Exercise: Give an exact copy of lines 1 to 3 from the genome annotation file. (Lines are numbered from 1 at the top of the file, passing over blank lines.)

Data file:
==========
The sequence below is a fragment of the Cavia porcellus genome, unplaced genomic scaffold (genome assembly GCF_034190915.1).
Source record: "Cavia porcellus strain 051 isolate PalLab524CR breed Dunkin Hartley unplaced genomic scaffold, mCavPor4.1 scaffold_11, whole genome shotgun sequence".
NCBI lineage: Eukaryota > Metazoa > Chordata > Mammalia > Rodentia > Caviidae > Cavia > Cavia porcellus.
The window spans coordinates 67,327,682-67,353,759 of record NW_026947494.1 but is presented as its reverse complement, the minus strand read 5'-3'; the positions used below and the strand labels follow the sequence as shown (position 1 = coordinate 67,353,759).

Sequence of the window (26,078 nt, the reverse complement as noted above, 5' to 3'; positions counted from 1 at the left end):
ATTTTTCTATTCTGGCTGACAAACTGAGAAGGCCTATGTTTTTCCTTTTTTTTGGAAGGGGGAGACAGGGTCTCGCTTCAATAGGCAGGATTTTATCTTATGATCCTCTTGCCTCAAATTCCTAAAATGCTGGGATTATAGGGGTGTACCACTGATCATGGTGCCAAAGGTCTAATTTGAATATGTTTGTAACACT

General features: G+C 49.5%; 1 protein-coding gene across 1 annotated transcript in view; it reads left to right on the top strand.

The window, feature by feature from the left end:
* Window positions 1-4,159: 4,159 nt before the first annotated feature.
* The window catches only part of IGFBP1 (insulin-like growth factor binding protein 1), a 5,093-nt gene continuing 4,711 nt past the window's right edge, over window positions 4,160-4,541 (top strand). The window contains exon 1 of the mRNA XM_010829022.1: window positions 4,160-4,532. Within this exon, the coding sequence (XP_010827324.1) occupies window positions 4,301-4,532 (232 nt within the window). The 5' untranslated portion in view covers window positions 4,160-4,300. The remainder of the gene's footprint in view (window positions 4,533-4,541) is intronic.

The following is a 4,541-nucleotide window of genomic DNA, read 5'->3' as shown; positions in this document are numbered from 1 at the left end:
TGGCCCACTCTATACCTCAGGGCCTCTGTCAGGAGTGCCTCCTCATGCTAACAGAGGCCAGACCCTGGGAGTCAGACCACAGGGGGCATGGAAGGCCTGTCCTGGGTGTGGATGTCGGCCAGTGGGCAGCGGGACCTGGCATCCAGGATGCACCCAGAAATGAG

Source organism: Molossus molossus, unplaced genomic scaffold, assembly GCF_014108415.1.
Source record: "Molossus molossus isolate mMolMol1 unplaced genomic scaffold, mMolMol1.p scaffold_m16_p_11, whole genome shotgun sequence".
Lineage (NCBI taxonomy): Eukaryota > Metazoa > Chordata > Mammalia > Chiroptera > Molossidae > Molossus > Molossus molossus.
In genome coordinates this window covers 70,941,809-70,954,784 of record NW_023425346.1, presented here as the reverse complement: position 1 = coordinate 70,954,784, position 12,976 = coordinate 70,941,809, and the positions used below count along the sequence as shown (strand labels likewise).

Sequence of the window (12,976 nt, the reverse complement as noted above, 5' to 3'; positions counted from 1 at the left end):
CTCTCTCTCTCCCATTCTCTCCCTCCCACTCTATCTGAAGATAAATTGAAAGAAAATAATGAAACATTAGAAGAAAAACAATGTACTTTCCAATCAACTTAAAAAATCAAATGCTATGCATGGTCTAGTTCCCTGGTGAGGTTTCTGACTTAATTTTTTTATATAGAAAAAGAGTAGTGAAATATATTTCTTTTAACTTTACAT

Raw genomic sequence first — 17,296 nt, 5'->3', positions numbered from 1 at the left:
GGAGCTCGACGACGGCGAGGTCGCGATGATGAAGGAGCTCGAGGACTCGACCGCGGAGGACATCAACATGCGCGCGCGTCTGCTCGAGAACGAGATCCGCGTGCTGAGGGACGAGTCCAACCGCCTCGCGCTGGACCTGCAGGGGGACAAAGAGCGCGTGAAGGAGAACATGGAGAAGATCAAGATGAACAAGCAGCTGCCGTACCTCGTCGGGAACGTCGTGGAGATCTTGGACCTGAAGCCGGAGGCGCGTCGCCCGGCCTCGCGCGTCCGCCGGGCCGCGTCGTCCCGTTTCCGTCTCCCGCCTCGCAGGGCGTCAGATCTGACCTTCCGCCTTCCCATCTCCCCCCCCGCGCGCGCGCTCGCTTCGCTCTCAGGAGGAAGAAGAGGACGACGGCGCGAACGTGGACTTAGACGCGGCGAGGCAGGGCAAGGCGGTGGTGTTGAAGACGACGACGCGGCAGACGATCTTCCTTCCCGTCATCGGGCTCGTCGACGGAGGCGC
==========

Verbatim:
The sequence below is a fragment of the Cavia porcellus genome, unplaced genomic scaffold (genome assembly GCF_034190915.1).
Source record: "Cavia porcellus strain 051 isolate PalLab524CR breed Dunkin Hartley unplaced genomic scaffold, mCavPor4.1 scaffold_11, whole genome shotgun sequence".
NCBI lineage: Eukaryota > Metazoa > Chordata > Mammalia > Rodentia > Caviidae > Cavia > Cavia porcellus.